Astrill's apps are easy to use and available on all popular platforms. Nevertheless, they still manage to provide a host of advanced features tech-savvy folks are used to get. Highly recommended, again, especially if you're looking to bypass the Great Firewall of China.
- Feature-rich yet easy to use
- One of the best VPNs around
- Strong no-logging policy
- Reliable support you can reach 24/7
- Limited number of servers in Africa and the Middle East
- Kinda pricey
ExpressVPN has great desktop apps for Windows and Mac, mobile apps and browser extensions. Also, it is well suited for video streaming services such as Netflix, Hulu, BBC iPlayer and others.
However, what makes it stand out is its ease of use. We can't emphasize this enough. One could tell a lot of time has been spent making sure even the advanced features are easily accessible. And we love it for that. Plus, let's not forget ExpressVPN's speed which tends to leave other services in the dust.
- Fast download and upload speeds
- Works with Netflix, Hulu, BBC iPlayer, etc.
- Great for torrenting
- Advanced privacy features (i.e. Tor over VPN)
- Relatively small number of servers
- There are no browser extensions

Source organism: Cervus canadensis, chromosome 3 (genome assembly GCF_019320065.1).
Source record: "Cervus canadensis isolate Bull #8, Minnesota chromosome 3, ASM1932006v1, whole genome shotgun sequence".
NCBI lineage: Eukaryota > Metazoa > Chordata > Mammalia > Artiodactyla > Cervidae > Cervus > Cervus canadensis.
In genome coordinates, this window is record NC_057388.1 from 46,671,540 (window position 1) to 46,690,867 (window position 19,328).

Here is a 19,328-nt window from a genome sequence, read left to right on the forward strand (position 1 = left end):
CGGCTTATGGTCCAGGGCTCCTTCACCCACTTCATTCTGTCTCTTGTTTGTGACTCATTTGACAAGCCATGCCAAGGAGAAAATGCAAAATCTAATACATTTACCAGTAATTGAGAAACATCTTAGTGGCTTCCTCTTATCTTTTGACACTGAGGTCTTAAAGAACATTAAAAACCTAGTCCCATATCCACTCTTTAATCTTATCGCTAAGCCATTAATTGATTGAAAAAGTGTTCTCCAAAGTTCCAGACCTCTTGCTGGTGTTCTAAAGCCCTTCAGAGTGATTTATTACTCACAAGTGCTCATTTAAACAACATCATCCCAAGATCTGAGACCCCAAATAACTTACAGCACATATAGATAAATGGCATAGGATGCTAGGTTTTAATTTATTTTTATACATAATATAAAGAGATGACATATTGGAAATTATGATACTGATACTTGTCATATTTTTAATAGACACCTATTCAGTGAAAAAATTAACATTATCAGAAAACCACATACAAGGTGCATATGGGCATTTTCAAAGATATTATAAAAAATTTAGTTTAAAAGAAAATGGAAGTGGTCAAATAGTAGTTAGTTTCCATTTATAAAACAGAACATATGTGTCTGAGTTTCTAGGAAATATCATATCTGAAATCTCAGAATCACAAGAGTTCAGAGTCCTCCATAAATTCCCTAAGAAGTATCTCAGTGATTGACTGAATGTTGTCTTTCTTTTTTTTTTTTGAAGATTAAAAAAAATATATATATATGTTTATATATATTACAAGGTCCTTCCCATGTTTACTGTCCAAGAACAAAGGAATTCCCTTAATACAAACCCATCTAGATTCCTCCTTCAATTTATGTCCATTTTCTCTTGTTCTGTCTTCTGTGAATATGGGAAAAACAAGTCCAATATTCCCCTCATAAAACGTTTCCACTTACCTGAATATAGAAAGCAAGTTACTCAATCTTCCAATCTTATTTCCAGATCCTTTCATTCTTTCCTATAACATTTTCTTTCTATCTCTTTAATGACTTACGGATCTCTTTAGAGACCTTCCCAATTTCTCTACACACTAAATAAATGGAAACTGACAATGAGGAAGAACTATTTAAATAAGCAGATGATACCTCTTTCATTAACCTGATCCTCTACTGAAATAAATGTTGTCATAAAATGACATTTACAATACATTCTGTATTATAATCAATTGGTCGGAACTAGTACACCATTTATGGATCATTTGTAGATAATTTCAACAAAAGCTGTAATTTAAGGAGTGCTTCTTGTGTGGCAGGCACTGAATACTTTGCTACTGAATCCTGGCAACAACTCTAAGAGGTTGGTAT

- Live chat support is not always available
Specifically, you can rely on PrivateVPN for both torrenting and streaming, without paying a premium. It is, in fact, one of the most affordable options in its league and we love it for that.
Customer support may not be on par with bigger players but it's not like you should experience many problems anyway. You will get the same level of security and privacy as with other services, and a single license will let you run PrivateVPN on up to 6 devices. Pretty cool.
- Works in China
- Many servers in Asia
- Strict zero-logs policy
- Advanced services like VyprVPN Cloud
- No browser extensions
- Torrenting could be better
It manages to bypass restrictions in high-censorship countries and elsewhere by relying on its proprietary Chameleon protocol, which can easily slide under the radar.
VyprVPN is also great for accessing video streaming services such as Netflix, Disney+, Hulu and so on — delivering the true buffer-free experience every single time. It will also work with BitTorrent, and consequently - Kodi.
VyprVPN has a strict zero-logs policy. Period.